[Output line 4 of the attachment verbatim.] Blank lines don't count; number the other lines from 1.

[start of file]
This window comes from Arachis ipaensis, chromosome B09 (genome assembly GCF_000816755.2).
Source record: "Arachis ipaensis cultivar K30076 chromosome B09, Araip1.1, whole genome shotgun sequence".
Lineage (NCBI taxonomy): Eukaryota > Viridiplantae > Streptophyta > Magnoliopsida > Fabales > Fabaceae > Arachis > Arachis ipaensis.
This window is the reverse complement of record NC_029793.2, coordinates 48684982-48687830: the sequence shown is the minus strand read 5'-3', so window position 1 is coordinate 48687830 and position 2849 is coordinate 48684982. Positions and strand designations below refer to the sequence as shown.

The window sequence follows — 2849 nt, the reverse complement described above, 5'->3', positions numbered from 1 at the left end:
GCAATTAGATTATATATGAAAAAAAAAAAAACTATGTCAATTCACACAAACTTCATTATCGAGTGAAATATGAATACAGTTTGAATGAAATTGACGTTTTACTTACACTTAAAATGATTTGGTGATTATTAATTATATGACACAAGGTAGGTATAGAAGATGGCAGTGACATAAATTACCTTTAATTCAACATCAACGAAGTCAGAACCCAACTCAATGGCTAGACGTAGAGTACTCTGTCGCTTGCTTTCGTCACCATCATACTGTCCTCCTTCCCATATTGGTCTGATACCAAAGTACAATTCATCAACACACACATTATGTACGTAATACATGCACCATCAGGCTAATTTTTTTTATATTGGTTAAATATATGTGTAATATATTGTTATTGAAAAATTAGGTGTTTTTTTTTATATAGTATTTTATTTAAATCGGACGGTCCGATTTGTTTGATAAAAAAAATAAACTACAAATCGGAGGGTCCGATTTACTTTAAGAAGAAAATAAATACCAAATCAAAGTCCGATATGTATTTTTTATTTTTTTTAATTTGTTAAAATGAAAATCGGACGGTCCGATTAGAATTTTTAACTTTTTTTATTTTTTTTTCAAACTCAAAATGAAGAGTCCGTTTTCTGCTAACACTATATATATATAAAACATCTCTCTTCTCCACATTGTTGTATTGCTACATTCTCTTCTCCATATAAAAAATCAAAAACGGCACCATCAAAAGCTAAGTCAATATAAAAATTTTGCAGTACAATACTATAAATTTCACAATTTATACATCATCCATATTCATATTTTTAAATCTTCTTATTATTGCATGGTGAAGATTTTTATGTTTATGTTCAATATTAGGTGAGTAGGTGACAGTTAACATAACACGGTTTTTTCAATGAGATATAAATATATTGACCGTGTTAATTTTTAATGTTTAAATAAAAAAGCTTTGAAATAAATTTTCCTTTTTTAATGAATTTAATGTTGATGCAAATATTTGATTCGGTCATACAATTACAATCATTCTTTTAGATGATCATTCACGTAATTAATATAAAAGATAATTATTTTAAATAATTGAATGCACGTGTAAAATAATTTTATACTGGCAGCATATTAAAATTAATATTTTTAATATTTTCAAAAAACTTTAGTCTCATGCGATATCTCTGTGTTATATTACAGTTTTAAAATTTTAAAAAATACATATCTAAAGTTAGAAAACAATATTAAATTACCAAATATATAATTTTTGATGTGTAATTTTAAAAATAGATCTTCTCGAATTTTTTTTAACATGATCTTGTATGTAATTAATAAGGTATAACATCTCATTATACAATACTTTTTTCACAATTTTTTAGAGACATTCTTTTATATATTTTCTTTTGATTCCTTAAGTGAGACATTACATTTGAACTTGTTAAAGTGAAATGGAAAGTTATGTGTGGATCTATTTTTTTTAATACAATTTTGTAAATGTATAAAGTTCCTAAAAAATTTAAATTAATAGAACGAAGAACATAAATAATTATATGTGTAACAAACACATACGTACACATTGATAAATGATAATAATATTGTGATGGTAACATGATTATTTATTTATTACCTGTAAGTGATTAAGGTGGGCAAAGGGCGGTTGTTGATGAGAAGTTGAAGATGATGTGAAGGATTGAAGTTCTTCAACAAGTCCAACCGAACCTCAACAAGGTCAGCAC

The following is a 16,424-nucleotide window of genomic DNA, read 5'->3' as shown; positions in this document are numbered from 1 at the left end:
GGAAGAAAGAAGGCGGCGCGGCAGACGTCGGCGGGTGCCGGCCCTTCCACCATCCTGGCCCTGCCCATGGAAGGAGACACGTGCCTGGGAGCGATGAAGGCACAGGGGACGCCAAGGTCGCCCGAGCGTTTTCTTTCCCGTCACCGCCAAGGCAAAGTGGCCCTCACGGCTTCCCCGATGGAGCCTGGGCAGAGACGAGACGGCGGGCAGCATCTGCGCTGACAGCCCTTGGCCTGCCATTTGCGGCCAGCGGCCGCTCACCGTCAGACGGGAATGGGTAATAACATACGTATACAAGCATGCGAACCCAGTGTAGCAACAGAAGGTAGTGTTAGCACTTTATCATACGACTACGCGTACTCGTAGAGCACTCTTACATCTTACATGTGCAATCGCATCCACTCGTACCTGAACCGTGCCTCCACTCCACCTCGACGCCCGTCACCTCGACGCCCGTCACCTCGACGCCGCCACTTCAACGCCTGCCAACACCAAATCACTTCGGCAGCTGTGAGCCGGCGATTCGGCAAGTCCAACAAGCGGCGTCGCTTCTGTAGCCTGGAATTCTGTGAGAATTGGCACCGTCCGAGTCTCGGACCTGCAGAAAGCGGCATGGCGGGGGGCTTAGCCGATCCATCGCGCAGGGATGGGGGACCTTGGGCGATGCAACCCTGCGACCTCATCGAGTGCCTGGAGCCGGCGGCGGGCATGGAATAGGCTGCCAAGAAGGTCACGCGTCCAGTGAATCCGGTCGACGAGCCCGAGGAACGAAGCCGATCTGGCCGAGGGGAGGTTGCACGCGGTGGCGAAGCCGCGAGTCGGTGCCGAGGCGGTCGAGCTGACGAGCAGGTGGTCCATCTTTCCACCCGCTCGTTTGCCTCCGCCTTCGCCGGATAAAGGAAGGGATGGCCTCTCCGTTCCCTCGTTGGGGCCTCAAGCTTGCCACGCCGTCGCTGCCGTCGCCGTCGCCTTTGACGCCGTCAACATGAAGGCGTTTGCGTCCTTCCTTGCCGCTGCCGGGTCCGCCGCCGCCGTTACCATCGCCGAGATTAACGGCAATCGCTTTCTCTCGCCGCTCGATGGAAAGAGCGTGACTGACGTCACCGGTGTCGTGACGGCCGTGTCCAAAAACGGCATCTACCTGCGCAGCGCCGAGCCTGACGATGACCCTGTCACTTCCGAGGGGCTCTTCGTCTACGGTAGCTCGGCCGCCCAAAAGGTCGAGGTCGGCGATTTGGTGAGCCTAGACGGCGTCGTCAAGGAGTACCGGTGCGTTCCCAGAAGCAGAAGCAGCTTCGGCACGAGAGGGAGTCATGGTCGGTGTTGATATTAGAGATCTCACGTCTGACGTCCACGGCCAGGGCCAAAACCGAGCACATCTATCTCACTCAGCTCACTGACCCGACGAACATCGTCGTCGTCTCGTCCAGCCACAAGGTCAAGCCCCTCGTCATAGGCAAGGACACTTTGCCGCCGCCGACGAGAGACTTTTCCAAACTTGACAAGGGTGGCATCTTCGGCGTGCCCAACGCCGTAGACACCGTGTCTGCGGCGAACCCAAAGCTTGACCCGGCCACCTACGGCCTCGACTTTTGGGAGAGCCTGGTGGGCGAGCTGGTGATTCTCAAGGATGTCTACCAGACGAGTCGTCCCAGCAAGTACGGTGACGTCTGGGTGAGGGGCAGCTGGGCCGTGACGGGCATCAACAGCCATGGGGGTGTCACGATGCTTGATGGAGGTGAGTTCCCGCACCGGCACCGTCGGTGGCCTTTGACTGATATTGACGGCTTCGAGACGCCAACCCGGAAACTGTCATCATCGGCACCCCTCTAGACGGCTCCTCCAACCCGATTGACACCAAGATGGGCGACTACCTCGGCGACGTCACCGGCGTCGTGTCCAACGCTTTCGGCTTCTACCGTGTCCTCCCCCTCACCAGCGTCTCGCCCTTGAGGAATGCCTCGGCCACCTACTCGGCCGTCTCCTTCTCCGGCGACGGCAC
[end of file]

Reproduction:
This window is the reverse complement of record NC_029793.2, coordinates 48684982-48687830: the sequence shown is the minus strand read 5'-3', so window position 1 is coordinate 48687830 and position 2849 is coordinate 48684982. Positions and strand designations below refer to the sequence as shown.